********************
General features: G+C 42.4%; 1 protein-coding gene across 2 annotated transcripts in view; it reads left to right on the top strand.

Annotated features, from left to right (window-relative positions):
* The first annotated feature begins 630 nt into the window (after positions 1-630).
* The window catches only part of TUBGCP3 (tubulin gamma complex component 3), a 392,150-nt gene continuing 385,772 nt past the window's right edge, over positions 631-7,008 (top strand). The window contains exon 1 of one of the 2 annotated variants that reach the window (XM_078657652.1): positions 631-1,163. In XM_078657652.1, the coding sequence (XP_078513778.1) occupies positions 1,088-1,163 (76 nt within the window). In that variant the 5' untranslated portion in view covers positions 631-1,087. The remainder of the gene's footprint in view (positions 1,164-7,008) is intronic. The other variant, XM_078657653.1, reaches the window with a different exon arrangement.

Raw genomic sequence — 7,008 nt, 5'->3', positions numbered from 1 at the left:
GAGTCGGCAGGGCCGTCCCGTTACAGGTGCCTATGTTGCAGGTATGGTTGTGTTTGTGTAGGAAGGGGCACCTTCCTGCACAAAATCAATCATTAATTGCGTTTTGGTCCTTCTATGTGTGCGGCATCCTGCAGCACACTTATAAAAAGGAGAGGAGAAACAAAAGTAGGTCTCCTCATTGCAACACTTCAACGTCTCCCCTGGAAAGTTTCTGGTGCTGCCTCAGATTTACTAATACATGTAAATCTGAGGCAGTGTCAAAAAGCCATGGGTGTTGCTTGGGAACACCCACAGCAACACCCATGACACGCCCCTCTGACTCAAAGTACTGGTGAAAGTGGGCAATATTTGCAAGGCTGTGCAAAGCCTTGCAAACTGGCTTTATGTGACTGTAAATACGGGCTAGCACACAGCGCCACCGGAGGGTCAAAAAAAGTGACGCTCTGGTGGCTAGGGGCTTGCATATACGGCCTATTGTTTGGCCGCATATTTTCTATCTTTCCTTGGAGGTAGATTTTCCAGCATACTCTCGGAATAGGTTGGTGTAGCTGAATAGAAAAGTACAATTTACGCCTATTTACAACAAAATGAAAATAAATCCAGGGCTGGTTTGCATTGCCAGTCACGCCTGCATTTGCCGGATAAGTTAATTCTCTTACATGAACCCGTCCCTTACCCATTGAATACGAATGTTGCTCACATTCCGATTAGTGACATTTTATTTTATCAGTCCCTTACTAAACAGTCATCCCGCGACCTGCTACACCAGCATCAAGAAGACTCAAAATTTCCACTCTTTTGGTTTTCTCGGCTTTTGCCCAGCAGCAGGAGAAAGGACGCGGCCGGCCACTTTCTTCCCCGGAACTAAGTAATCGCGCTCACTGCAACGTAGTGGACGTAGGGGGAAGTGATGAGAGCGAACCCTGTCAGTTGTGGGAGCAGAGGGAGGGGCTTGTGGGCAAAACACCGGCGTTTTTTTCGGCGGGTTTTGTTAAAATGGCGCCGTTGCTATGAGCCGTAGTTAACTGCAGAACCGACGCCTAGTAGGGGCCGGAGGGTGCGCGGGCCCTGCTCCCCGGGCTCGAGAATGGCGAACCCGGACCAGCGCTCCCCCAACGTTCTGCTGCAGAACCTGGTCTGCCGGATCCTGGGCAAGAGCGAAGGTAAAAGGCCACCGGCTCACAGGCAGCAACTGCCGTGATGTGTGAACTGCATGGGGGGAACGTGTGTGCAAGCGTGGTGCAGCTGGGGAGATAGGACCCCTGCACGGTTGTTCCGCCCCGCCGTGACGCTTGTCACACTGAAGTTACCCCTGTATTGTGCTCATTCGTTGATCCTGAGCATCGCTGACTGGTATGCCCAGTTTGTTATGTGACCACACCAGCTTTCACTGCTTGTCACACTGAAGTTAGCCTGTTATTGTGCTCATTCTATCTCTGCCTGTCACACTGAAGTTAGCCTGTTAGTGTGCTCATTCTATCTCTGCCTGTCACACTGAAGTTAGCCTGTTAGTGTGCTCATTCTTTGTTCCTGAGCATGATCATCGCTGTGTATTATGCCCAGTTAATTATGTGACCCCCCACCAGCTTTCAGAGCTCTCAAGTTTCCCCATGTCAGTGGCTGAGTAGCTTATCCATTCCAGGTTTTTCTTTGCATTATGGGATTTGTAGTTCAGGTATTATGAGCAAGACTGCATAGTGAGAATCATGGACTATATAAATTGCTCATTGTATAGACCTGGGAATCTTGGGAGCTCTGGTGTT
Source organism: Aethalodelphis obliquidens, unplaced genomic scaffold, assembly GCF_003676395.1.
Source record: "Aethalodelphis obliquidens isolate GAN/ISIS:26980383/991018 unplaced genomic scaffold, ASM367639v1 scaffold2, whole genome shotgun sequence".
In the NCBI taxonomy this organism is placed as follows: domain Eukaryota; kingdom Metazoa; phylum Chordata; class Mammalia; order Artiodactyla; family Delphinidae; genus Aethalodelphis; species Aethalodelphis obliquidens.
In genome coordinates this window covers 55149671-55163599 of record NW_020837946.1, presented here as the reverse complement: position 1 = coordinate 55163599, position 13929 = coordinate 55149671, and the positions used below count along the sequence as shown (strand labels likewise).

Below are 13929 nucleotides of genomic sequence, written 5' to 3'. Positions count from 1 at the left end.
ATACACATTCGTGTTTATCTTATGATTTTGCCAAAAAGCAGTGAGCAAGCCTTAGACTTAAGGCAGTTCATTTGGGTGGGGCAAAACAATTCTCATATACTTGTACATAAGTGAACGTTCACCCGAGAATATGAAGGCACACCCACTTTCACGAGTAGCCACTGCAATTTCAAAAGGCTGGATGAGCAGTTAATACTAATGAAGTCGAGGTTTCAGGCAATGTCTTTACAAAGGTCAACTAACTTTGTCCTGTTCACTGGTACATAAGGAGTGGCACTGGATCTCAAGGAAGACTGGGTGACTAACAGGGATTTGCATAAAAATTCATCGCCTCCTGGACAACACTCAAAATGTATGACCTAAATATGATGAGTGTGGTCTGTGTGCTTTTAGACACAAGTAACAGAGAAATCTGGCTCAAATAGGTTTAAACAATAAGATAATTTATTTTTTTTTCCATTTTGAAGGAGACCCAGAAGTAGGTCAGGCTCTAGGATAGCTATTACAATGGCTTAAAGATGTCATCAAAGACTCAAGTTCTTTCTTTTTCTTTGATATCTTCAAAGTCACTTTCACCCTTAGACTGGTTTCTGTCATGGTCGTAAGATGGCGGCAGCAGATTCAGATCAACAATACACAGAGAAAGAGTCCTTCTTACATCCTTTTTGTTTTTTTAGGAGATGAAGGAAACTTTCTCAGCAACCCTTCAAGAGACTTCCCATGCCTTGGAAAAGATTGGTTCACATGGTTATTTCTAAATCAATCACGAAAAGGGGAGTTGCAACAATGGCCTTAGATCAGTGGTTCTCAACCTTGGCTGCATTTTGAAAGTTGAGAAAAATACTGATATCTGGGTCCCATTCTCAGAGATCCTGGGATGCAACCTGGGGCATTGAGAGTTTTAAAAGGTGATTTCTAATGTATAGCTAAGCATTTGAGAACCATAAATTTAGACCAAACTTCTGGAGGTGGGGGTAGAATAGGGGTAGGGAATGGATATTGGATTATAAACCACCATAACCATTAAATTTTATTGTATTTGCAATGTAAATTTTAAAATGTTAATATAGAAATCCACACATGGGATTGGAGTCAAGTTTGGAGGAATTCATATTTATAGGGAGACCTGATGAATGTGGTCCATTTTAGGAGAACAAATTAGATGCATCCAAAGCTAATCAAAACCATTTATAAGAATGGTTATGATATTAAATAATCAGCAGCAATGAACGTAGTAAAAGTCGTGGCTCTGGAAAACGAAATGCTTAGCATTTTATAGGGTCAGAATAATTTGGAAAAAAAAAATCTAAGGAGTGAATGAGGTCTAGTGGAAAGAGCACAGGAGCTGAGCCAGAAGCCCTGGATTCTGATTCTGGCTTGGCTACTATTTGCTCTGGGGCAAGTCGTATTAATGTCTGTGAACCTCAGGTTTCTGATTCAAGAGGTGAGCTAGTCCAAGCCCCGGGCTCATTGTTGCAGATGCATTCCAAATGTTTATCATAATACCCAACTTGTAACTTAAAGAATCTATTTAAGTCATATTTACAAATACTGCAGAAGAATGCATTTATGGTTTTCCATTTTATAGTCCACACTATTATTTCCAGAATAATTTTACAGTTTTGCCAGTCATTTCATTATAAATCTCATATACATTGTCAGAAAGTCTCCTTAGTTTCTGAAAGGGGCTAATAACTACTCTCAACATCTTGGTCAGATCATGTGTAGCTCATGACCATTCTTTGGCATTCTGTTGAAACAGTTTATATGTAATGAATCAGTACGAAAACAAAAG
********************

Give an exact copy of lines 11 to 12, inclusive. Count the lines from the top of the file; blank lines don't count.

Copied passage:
Below are 13929 nucleotides of genomic sequence, written 5' to 3'. Positions count from 1 at the left end.
ATACACATTCGTGTTTATCTTATGATTTTGCCAAAAAGCAGTGAGCAAGCCTTAGACTTAAGGCAGTTCATTTGGGTGGGGCAAAACAATTCTCATATACTTGTACATAAGTGAACGTTCACCCGAGAATATGAAGGCACACCCACTTTCACGAGTAGCCACTGCAATTTCAAAAGGCTGGATGAGCAGTTAATACTAATGAAGTCGAGGTTTCAGGCAATGTCTTTACAAAGGTCAACTAACTTTGTCCTGTTCACTGGTACATAAGGAGTGGCACTGGATCTCAAGGAAGACTGGGTGACTAACAGGGATTTGCATAAAAATTCATCGCCTCCTGGACAACACTCAAAATGTATGACCTAAATATGATGAGTGTGGTCTGTGTGCTTTTAGACACAAGTAACAGAGAAATCTGGCTCAAATAGGTTTAAACAATAAGATAATTTATTTTTTTTTCCATTTTGAAGGAGACCCAGAAGTAGGTCAGGCTCTAGGATAGCTATTACAATGGCTTAAAGATGTCATCAAAGACTCAAGTTCTTTCTTTTTCTTTGATATCTTCAAAGTCACTTTCACCCTTAGACTGGTTTCTGTCATGGTCGTAAGATGGCGGCAGCAGATTCAGATCAACAATACACAGAGAAAGAGTCCTTCTTACATCCTTTTTGTTTTTTTAGGAGATGAAGGAAACTTTCTCAGCAACCCTTCAAGAGACTTCCCATGCCTTGGAAAAGATTGGTTCACATGGTTATTTCTAAATCAATCACGAAAAGGGGAGTTGCAACAATGGCCTTAGATCAGTGGTTCTCAACCTTGGCTGCATTTTGAAAGTTGAGAAAAATACTGATATCTGGGTCCCATTCTCAGAGATCCTGGGATGCAACCTGGGGCATTGAGAGTTTTAAAAGGTGATTTCTAATGTATAGCTAAGCATTTGAGAACCATAAATTTAGACCAAACTTCTGGAGGTGGGGGTAGAATAGGGGTAGGGAATGGATATTGGATTATAAACCACCATAACCATTAAATTTTATTGTATTTGCAATGTAAATTTTAAAATGTTAATATAGAAATCCACACATGGGATTGGAGTCAAGTTTGGAGGAATTCATATTTATAGGGAGACCTGATGAATGTGGTCCATTTTAGGAGAACAAATTAGATGCATCCAAAGCTAATCAAAACCATTTATAAGAATGGTTATGATATTAAATAATCAGCAGCAATGAACGTAGTAAAAGTCGTGGCTCTGGAAAACGAAATGCTTAGCATTTTATAGGGTCAGAATAATTTGGAAAAAAAAAATCTAAGGAGTGAATGAGGTCTAGTGGAAAGAGCACAGGAGCTGAGCCAGAAGCCCTGGATTCTGATTCTGGCTTGGCTACTATTTGCTCTGGGGCAAGTCGTATTAATGTCTGTGAACCTCAGGTTTCTGATTCAAGAGGTGAGCTAGTCCAAGCCCCGGGCTCATTGTTGCAGATGCATTCCAAATGTTTATCATAATACCCAACTTGTAACTTAAAGAATCTATTTAAGTCATATTTACAAATACTGCAGAAGAATGCATTTATGGTTTTCCATTTTATAGTCCACACTATTATTTCCAGAATAATTTTACAGTTTTGCCAGTCATTTCATTATAAATCTCATATACATTGTCAGAAAGTCTCCTTAGTTTCTGAAAGGGGCTAATAACTACTCTCAACATCTTGGTCAGATCATGTGTAGCTCATGACCATTCTTTGGCATTCTGTTGAAACAGTTTATATGTAATGAATCAGTACGAAAACAAAAG